and after fome time perfuaded them to proceed further
with us. Soon after we met the chief, who had regaled us in our voyage down the river. He was feining
between two canoes, and had taken a confiderable
quantity of falmon. He took us on board with him,
and proceeded upwards with great expedition. Thefe
people are furprifingly fkiiful and active in fetting
againft a ftrong current. In the rougheft part they
almoft filled the canoe with water, by way of a fpor-
tive alarm to   us.
We landed at the houfe of the chief, and he immediately placed a fifh before me. Our people now
appeared on the oppofite bank, when a canoe was
fent for them. As foon as they had made their meal
of fifh, they proceeded on their route, and we followed
them, the chief and one of the natives having undertaken to conduct us.
At five in the afternoon we came to two houfes, which
We had not feen in going down. They were upon an
ifland, and I was obliged to fend for the walking party,
as our conductors, from the latenefs of the hour, refufed
to proceed any further with us till the next day. One
of our men, being at a fmall diftance before the others,
had been attacked by a female bear, with two cubs,
but another of them arrived to his refcue, and fhot her*
Their fears probably prevented them from killing the
two young ones. They brought a part of the meat, but
it was very indifferent. We were informed that our
guide, or young chief, had paffed this place, at a very
early hour of the momingvj>n foot.
Thefe people take plenty of another fifh, befides faU
mon, which weigh from fifteen to forty pounds.    This
Vol.IL "WW- 1 fifh
fifh is broader than the falmon, ofa greyifh colour, anrj
with a hunch on its back ; the flefh is white, but neither
rich nor well flavoured. Its jaw and teeth are like thofe
of a dog, and the latter are larger and ftronger than any
I had ever feen in a fifh of equal fize: thofe in front
bend inwards, like the claws of a bird of prey. It delights in fhallow water, and its native name is Dilly.
We received as many fifh and berries from thefe people
as completely fatisfied our appetites. The latter excelled
any of the kind that we had feen. I faw alfo three
kinds of goofeberries, which, as we paffed through the
woods,  we found in great abundance.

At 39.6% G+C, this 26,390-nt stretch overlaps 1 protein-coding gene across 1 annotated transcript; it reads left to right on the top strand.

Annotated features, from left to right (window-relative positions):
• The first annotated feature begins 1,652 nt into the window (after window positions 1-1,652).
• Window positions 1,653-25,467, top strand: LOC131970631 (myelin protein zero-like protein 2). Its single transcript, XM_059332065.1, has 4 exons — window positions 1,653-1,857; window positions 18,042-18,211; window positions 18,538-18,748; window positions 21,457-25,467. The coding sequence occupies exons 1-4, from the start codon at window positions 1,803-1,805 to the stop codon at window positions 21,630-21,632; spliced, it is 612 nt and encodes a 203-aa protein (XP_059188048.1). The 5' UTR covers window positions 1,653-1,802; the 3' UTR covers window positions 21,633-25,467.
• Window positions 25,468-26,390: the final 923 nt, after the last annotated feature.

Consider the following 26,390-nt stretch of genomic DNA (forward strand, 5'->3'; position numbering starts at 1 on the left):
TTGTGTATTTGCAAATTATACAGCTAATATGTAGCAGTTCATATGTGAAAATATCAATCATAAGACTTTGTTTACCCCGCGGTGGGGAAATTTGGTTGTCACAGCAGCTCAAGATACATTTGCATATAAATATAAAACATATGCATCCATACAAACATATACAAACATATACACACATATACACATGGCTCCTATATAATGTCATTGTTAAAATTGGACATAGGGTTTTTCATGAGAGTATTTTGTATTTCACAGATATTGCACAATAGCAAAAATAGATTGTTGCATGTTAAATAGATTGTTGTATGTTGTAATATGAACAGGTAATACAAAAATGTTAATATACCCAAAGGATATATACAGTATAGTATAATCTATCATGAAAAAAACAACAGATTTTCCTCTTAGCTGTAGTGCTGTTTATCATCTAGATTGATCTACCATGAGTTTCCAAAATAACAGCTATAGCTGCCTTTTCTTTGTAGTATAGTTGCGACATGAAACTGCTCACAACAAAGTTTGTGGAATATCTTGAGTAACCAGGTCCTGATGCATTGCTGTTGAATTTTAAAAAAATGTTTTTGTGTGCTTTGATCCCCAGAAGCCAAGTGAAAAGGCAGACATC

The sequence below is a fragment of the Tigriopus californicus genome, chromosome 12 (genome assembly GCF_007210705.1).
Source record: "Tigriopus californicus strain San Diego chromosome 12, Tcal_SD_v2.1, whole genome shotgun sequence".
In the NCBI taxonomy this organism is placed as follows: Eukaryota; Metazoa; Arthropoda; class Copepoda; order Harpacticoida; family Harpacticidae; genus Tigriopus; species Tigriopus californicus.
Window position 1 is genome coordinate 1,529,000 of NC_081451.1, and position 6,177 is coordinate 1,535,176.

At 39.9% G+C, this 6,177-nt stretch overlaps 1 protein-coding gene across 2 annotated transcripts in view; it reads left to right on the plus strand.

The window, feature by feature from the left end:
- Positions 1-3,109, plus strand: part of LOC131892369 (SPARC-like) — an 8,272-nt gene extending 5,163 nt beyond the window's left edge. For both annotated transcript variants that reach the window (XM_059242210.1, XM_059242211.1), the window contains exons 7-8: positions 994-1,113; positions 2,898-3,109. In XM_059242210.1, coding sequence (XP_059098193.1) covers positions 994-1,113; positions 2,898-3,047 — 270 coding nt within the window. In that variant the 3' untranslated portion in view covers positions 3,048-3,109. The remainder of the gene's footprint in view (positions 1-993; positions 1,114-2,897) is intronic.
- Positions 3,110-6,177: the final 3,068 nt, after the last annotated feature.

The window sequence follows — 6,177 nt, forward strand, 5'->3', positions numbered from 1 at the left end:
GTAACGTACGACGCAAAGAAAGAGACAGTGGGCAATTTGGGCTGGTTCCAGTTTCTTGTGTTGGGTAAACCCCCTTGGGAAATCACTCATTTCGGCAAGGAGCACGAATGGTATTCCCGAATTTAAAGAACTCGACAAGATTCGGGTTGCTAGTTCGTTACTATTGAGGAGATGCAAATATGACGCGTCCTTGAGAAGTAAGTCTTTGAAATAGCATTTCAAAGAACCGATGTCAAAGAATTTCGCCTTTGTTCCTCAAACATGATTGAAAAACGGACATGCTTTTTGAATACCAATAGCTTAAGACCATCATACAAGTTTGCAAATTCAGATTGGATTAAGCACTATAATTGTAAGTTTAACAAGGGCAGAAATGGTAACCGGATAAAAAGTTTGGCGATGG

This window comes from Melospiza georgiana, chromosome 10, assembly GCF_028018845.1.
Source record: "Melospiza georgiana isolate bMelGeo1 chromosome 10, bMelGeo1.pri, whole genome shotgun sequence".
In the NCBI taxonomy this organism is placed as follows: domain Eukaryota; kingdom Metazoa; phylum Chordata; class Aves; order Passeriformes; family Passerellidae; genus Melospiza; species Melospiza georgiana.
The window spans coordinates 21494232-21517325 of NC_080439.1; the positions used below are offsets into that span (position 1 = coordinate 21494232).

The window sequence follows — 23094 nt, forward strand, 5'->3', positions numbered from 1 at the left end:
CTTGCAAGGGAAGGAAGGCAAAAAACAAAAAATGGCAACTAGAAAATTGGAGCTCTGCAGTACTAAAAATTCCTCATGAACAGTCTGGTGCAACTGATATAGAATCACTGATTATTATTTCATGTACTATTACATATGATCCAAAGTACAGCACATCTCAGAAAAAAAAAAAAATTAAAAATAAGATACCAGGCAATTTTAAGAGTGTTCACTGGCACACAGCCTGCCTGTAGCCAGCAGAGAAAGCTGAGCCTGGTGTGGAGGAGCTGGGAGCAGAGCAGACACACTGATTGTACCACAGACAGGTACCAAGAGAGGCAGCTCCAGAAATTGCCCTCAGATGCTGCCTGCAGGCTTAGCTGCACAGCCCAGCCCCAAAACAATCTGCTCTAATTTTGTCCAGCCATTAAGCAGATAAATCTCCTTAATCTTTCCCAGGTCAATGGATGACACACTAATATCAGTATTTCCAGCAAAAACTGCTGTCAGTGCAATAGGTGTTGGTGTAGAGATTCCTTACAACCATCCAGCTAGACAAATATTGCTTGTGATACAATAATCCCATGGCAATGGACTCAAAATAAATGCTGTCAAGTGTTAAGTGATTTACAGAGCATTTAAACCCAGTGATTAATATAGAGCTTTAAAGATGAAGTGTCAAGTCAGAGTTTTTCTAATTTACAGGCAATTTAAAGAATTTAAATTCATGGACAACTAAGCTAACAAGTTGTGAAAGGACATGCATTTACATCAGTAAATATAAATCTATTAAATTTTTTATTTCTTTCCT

(Thurfday 25.) I arofe before the fun, and the weather
was very fine. The men who were to accompany
us went to vifit their machines, and brought back plenty
of fifh, which they ftrung on a rope, and left them in
the river. We now embarked thirteen in a canoe, and
landed my men on the South bank, as it would have
been impracticable to have flemmed the tide with fuch
a load. The under-wood was fo thick that it was with
great difficulty they could pafs through it. At nine we
were under the neceffity of waiting to ferry them over
a river from the South, which is not fordable. After
fome time we came to two deferted houfes, at the foot
of a rapid, beyond which our boatmen absolutely refufed to conduct us by water. Here was a road which
led oppofite to the village. We had, however, the
curiofity to vifit the houfes, which were erected
upon pofts; and we fuffered very feverely for the indulgence of it; for the floors were covered with fleas,
and we were immediately in the fame condition, for which
we' had no remedy but to take to the water. There
was not a fpot round the houfes, free from grafs, that
was  not alive, as it were, with this vermin.
Our guides propofed to conduct us on our way, and
we followed them on a well-beaten track. They, however, went fo faft, that we could not all of us keep
up with them, particularly our fick Indian, whofe
fituation was very embarraffing to us, and at length they
contrived to efcape. I very much wifhed for thefe men
to have accompanied us to the village, in order to do
away any ill impreflions which might have arifen from
the young chief's report to his father, which we were
naturally led to expect would not be in our favour.
This road conducted us through the fineft wood of
cedar trees that I had ever feen. I meafured feveral of
them that were twenty-four feet in the girth, and of
a proportionate height. The alder trees are alfo of an
uncommon fize ; feveral of them were feven feet and
an half in circumference, and rofe to forty feet without
a branch ; but my men declared that they had, in their
progrefs, feen much larger of both kinds. The other